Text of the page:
One of my potential clients had a common dilemma most people have after leaving an employer. She left her 401(k) behind too. It was a small amount that she had accumulated while at working a part-time job about 9 years ago. She asked me a very good question a couple of weeks ago.
“If I take the money out and have the appropriate amount of taxes taken out, I will I owe taxes still at the end of the year?”
My answer to her question: “You will have to pay a 10% federal penalty and 5% penalty to the state of Wisconsin on top of the taxes, at the end of the year.
Most taxpayers would think that you wouldn’t owe any more taxes if you opt to pay upfront. If you withdraw funds from any retirement account before the age 59 ½, the IRS will charge a penalty of totaling to 10% of the total amount requested. Some states charge a penalty as well, and Wisconsin is one of them.
My knowledge of this rule prompted me to ask the client “Is there a way you can roll it over into your current 401(k) account?” She told me she tried, but the old employer gave her the “run around” and that the decided that the amount was not worth the hassle of fighting them to do what she wanted.
One thing I learned the hard way is not to leave your financial assets with a company you are no longer doing business with, especially if you are no longer an employee. What reason would they have to continue to care about your financial future anyway?
After reading her response, I also informed her that the amount she would take would also be taxed at her personal rate. I offered a free consultation to help her determine at what tax bracket she would fall in so she could request the correct tax rate for her withdrawal. She opted to look up her tax rate in the IRS tax tables. How financially savvy of her!
I’ve known the client for years. I pretty much know her what events take place in her life. So any of the “loopholes” I know would not have helped her. If you were never told before, for every tax rule there are exceptions. Below are some events where the IRS would waive the 10% penalty.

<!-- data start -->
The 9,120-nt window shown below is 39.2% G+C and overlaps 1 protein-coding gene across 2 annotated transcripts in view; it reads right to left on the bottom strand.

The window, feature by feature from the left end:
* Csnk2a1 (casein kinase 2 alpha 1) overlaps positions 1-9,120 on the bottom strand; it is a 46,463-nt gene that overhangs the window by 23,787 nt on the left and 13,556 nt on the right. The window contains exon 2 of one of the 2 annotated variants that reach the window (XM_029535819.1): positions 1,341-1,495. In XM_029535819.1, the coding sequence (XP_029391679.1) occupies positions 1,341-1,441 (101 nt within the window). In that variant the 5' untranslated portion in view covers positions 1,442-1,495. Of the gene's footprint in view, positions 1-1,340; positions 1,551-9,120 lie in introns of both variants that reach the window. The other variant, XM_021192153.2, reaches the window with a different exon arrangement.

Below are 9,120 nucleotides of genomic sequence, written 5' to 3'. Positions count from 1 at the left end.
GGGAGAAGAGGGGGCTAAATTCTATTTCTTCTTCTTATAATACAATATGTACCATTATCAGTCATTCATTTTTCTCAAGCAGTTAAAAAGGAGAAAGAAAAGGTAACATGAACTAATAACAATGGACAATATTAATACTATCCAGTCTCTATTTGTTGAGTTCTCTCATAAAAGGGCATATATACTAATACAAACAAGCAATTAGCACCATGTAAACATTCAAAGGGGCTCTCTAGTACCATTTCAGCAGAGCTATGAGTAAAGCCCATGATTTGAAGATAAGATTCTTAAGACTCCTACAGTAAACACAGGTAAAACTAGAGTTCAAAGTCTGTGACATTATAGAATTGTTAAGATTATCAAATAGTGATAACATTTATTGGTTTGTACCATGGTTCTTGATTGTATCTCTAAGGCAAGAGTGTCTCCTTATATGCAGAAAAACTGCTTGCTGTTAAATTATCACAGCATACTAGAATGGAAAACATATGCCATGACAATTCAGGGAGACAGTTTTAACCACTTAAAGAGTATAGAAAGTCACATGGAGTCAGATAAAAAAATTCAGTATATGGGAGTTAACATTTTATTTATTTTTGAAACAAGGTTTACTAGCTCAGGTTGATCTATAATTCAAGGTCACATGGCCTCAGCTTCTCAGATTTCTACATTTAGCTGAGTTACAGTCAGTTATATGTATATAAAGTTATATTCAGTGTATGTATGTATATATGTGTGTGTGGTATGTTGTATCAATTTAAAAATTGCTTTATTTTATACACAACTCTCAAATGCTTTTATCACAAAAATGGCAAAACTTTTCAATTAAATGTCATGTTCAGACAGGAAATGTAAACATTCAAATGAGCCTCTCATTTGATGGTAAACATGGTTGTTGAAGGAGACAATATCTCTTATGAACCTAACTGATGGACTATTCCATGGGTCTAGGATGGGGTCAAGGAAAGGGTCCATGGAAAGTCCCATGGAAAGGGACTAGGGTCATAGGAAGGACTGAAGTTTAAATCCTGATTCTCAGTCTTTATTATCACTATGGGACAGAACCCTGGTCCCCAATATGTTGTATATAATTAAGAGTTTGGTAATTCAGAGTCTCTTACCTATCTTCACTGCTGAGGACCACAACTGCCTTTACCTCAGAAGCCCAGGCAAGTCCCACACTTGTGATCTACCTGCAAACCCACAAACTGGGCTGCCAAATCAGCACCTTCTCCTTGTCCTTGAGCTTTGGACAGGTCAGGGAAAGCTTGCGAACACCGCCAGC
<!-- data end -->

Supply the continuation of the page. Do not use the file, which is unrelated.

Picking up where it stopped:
1. You die and the money is given to your beneficiary.
2. You become totally and permanently disabled.
3. You request that the funds to be paid over time during your life, or your beneficiaries life, after you leave your employer.
4. You use the funds to cover medical expenses that exceed 7.5% of your gross income for the year.
5. The IRS levies (takes money from) your 401k account.
6. If you are a military reservist and have been called to active duty for at least 6 months after September 11, 2001.
7. If you are age 55 or older and leave your employer.
8. If you are age 50 or older, were a state or government public safety employee and you left your job.
9. If you are ordered to pay someone else for child support or alimony.
10. If you cash in dividends from an employee stock plan.
Do you have tax questions about your retirement account? Shoot me an email. I am here to help!
Jéneen R. Perkins is a freelance accountant and consultant serving entrepreneurs, families and small businesses. She prides herself in being fluent in English instead of “Accountant-ese”.
On November 15th 2011, Bloomberg published an article stating that “80 is the new 65” in terms of retirement. In the survey, 76% of participants stated that having a certain amount saved before retirement is more important than retiring at a certain age. 74% expect to work in retirement, of which 25% expect to work until 80 because they don’t have the proper savings.
I also read that our financial literacy declines as we age. In a country that has the best colleges and universities in the world and were 51% of the wealth is held by people over 60, why is that we lose our financial smarts in our golden years? The study that exhibits these facts is outlined in an article I posted to my Facebook and Twitter called "Our financial smart erode quickly after 60”. Basically as we age, we lost 1%-2% of our knowledge about money after turning 60. The reasons are attributed to memory loss and changes in our IQ. This idea is not far-fetched, as people in this age group often suffer from Alzheimer’s disease.
There’s a vicious financial cycle that we are ignoring. We, as a nation, are determined to work until we physically can’t because we have not saved, but we can’t admit that we are not as financially savvy when we are old. We are not taught the value of a dollar and how to grow the dollar as children. Our beliefs about credit and other debt are based on fairy tales of a sales associate at a lending institution.
Here what you can do to keep your financial wits about yourself:
1). Become more financially literate by researching topics that are appealing to you. Take the financial literacy quiz I posted on Facebook and Twitter. It will grade your quiz immediately. I even took it. I passed with a 70%, which surpasses the average score for my age group by 17%.
2). Estimate how much you will need in retirement. Use a planning tool like the one on ShareBuilder.com.
3). Create a savings that you can afford.
4). Talk to an investment advisor, if you feel the need to do so.
5).Open your traditional IRA, Roth IRA, or join for employer’s 401k program right away.
"Putting My Money Where My Mouth Is" is a journal about real life experiences and concerns of Jéneen R. Perkins. The purpose of the blog is to exhibit the real life challenges and answer the tough questions posed by the concepts of business, entrepreneurship and money.